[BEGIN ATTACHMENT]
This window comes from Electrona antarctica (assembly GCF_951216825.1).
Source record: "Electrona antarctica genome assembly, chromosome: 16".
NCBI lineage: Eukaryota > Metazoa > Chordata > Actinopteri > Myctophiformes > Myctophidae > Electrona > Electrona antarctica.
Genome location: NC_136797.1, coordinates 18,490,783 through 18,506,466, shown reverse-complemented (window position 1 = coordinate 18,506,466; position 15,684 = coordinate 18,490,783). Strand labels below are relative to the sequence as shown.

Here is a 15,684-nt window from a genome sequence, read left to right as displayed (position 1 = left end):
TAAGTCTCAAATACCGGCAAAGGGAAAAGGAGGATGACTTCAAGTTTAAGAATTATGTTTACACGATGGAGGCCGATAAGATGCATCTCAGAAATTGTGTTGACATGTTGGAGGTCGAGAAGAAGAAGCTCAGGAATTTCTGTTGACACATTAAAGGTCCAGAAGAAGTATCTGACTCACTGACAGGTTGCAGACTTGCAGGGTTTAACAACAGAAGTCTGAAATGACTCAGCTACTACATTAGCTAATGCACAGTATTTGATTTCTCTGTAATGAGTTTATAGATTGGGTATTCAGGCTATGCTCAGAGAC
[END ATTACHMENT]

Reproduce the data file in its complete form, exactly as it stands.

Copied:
This window comes from Electrona antarctica (assembly GCF_951216825.1).
Source record: "Electrona antarctica genome assembly, chromosome: 16".
NCBI lineage: Eukaryota > Metazoa > Chordata > Actinopteri > Myctophiformes > Myctophidae > Electrona > Electrona antarctica.
Genome location: NC_136797.1, coordinates 18,490,783 through 18,506,466, shown reverse-complemented (window position 1 = coordinate 18,506,466; position 15,684 = coordinate 18,490,783). Strand labels below are relative to the sequence as shown.

Here is a 15,684-nt window from a genome sequence, read left to right as displayed (position 1 = left end):
TAAGTCTCAAATACCGGCAAAGGGAAAAGGAGGATGACTTCAAGTTTAAGAATTATGTTTACACGATGGAGGCCGATAAGATGCATCTCAGAAATTGTGTTGACATGTTGGAGGTCGAGAAGAAGAAGCTCAGGAATTTCTGTTGACACATTAAAGGTCCAGAAGAAGTATCTGACTCACTGACAGGTTGCAGACTTGCAGGGTTTAACAACAGAAGTCTGAAATGACTCAGCTACTACATTAGCTAATGCACAGTATTTGATTTCTCTGTAATGAGTTTATAGATTGGGTATTCAGGCTATGCTCAGAGAC